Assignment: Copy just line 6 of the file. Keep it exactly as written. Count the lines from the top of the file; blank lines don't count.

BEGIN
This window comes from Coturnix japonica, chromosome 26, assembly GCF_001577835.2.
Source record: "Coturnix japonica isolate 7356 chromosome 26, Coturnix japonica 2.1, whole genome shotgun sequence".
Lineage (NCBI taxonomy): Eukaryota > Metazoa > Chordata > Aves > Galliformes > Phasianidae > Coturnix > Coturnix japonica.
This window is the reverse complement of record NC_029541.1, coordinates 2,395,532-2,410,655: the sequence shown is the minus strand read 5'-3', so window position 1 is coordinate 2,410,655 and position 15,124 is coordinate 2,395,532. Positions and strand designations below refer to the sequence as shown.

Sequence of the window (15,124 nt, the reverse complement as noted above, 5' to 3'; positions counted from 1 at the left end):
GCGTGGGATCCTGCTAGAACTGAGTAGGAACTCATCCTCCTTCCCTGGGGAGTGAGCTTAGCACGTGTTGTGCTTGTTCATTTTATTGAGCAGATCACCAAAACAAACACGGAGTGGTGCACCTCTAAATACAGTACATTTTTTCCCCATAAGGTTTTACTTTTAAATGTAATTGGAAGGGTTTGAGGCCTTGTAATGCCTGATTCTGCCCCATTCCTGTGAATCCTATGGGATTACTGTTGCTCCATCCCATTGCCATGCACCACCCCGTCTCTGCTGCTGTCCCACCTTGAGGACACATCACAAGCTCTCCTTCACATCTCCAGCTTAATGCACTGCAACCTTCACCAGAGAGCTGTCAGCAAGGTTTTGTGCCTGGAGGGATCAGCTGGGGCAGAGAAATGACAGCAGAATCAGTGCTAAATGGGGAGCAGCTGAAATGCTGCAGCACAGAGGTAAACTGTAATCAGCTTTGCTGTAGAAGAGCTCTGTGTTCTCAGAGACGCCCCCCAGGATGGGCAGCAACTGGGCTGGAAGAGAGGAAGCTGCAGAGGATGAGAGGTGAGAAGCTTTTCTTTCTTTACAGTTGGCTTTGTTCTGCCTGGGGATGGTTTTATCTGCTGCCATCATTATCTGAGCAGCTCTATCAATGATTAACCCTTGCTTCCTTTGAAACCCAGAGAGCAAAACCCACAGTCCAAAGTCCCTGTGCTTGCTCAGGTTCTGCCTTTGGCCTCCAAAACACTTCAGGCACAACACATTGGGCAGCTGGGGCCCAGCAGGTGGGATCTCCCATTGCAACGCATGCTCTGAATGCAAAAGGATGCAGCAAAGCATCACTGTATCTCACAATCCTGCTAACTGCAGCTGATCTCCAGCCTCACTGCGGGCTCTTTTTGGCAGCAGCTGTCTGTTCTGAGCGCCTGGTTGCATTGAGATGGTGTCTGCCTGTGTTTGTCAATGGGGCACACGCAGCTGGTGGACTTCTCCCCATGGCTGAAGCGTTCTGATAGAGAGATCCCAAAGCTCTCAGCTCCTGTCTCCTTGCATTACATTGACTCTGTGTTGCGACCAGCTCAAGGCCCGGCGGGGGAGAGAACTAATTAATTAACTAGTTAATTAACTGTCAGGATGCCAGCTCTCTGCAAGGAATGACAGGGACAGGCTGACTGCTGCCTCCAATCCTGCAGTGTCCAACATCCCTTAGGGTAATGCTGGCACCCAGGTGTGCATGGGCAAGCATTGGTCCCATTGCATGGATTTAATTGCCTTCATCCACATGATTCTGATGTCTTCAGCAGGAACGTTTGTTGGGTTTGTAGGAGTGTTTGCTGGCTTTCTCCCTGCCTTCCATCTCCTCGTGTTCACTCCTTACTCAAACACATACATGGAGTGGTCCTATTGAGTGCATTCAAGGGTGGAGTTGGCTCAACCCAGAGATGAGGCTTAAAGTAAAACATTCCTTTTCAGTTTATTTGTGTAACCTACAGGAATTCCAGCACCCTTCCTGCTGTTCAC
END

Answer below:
GCGTGGGATCCTGCTAGAACTGAGTAGGAACTCATCCTCCTTCCCTGGGGAGTGAGCTTAGCACGTGTTGTGCTTGTTCATTTTATTGAGCAGATCACCAAAACAAACACGGAGTGGTGCACCTCTAAATACAGTACATTTTTTCCCCATAAGGTTTTACTTTTAAATGTAATTGGAAGGGTTTGAGGCCTTGTAATGCCTGATTCTGCCCCATTCCTGTGAATCCTATGGGATTACTGTTGCTCCATCCCATTGCCATGCACCACCCCGTCTCTGCTGCTGTCCCACCTTGAGGACACATCACAAGCTCTCCTTCACATCTCCAGCTTAATGCACTGCAACCTTCACCAGAGAGCTGTCAGCAAGGTTTTGTGCCTGGAGGGATCAGCTGGGGCAGAGAAATGACAGCAGAATCAGTGCTAAATGGGGAGCAGCTGAAATGCTGCAGCACAGAGGTAAACTGTAATCAGCTTTGCTGTAGAAGAGCTCTGTGTTCTCAGAGACGCCCCCCAGGATGGGCAGCAACTGGGCTGGAAGAGAGGAAGCTGCAGAGGATGAGAGGTGAGAAGCTTTTCTTTCTTTACAGTTGGCTTTGTTCTGCCTGGGGATGGTTTTATCTGCTGCCATCATTATCTGAGCAGCTCTATCAATGATTAACCCTTGCTTCCTTTGAAACCCAGAGAGCAAAACCCACAGTCCAAAGTCCCTGTGCTTGCTCAGGTTCTGCCTTTGGCCTCCAAAACACTTCAGGCACAACACATTGGGCAGCTGGGGCCCAGCAGGTGGGATCTCCCATTGCAACGCATGCTCTGAATGCAAAAGGATGCAGCAAAGCATCACTGTATCTCACAATCCTGCTAACTGCAGCTGATCTCCAGCCTCACTGCGGGCTCTTTTTGGCAGCAGCTGTCTGTTCTGAGCGCCTGGTTGCATTGAGATGGTGTCTGCCTGTGTTTGTCAATGGGGCACACGCAGCTGGTGGACTTCTCCCCATGGCTGAAGCGTTCTGATAGAGAGATCCCAAAGCTCTCAGCTCCTGTCTCCTTGCATTACATTGACTCTGTGTTGCGACCAGCTCAAGGCCCGGCGGGGGAGAGAACTAATTAATTAACTAGTTAATTAACTGTCAGGATGCCAGCTCTCTGCAAGGAATGACAGGGACAGGCTGACTGCTGCCTCCAATCCTGCAGTGTCCAACATCCCTTAGGGTAATGCTGGCACCCAGGTGTGCATGGGCAAGCATTGGTCCCATTGCATGGATTTAATTGCCTTCATCCACATGATTCTGATGTCTTCAGCAGGAACGTTTGTTGGGTTTGTAGGAGTGTTTGCTGGCTTTCTCCCTGCCTTCCATCTCCTCGTGTTCACTCCTTACTCAAACACATACATGGAGTGGTCCTATTGAGTGCATTCAAGGGTGGAGTTGGCTCAACCCAGAGATGAGGCTTAAAGTAAAACATTCCTTTTCAGTTTATTTGTGTAACCTACAGGAATTCCAGCACCCTTCCTGCTGTTCAC